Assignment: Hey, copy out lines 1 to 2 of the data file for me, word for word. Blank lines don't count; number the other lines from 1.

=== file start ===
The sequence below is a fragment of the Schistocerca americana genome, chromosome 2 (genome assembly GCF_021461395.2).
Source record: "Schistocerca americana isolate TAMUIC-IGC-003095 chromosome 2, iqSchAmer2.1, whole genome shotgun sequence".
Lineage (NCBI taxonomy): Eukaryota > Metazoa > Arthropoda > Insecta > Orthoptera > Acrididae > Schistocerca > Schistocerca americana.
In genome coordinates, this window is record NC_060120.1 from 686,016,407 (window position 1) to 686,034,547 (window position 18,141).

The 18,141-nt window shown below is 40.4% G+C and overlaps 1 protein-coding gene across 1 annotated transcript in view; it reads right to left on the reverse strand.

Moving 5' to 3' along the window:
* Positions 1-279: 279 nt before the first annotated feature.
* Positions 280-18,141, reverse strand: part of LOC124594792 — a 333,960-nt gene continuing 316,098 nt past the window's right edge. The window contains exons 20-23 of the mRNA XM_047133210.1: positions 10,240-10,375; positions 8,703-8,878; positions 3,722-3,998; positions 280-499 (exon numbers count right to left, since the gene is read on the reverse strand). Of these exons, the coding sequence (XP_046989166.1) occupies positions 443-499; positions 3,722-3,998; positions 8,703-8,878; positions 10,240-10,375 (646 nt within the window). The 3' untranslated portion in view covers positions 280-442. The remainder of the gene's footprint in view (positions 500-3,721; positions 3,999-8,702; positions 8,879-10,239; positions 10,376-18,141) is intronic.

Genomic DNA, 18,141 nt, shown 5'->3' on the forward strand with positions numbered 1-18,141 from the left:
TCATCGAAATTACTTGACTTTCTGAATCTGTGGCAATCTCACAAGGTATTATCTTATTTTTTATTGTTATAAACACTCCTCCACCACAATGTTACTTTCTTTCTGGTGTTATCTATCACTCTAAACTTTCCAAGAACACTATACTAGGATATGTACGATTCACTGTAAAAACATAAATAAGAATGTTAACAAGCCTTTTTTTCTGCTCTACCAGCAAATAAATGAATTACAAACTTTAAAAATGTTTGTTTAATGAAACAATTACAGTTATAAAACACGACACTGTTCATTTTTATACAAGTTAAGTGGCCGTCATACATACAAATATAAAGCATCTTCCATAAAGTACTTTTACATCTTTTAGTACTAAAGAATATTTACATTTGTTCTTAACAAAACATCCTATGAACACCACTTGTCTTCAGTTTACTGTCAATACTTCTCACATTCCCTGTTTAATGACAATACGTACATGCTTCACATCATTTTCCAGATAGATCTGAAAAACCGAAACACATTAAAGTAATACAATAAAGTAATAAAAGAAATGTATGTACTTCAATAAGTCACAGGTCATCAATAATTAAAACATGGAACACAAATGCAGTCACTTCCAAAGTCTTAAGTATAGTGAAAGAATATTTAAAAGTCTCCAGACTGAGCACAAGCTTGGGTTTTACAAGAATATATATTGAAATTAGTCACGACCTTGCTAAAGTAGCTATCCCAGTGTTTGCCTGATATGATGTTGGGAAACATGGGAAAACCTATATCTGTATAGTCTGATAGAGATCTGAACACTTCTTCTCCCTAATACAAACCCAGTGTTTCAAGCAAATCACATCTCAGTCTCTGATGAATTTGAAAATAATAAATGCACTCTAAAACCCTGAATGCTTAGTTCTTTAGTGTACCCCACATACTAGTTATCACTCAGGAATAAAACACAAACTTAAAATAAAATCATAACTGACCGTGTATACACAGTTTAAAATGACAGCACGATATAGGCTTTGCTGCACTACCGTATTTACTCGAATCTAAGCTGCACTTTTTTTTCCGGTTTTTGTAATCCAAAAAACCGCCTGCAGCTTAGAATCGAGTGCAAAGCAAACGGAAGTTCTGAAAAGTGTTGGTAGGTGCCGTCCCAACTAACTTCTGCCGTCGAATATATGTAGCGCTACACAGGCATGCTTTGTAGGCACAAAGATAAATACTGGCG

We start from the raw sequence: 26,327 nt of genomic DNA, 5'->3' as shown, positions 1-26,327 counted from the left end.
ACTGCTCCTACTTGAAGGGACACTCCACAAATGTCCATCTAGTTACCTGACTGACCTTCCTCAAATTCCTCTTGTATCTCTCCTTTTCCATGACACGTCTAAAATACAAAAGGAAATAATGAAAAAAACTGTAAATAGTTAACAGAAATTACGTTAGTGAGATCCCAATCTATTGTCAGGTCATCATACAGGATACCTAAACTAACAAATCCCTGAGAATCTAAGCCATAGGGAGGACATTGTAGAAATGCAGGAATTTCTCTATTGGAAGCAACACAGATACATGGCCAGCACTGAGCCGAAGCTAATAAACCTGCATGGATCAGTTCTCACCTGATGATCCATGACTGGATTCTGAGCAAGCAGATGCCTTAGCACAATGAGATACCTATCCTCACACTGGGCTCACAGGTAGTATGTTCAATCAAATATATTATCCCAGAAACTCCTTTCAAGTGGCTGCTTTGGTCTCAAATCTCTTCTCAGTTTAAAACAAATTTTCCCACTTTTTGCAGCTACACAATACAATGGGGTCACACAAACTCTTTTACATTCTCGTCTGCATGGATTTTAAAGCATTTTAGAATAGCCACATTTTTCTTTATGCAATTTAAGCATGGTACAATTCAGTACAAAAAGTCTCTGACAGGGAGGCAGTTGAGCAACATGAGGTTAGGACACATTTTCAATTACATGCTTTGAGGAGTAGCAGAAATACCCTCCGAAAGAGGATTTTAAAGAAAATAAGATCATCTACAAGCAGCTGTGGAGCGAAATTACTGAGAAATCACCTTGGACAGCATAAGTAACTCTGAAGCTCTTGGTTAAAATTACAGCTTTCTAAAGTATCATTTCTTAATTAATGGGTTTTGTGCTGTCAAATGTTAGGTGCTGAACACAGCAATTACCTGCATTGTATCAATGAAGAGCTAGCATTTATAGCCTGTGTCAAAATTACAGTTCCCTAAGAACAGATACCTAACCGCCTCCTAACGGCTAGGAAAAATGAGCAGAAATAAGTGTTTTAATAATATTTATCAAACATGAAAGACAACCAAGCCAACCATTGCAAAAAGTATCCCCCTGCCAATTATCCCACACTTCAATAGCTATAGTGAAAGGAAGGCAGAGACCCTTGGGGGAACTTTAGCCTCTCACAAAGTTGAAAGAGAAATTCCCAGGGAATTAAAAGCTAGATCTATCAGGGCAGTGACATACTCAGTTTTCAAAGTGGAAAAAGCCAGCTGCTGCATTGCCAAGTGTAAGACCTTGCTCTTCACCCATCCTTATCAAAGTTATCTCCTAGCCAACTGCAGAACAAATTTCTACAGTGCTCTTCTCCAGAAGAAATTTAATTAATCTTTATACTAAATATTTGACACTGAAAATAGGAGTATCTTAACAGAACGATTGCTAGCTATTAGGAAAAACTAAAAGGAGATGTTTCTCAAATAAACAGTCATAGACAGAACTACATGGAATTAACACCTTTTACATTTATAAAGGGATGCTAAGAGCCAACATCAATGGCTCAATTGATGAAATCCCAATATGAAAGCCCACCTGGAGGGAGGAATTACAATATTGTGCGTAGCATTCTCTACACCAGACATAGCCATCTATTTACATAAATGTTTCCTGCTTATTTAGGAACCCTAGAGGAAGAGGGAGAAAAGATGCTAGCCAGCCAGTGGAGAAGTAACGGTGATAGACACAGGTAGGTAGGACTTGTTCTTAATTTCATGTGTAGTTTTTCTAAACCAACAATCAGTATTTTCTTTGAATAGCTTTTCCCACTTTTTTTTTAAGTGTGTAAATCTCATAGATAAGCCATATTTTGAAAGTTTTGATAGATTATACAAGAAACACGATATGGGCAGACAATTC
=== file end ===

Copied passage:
The sequence below is a fragment of the Schistocerca americana genome, chromosome 2 (genome assembly GCF_021461395.2).
Source record: "Schistocerca americana isolate TAMUIC-IGC-003095 chromosome 2, iqSchAmer2.1, whole genome shotgun sequence".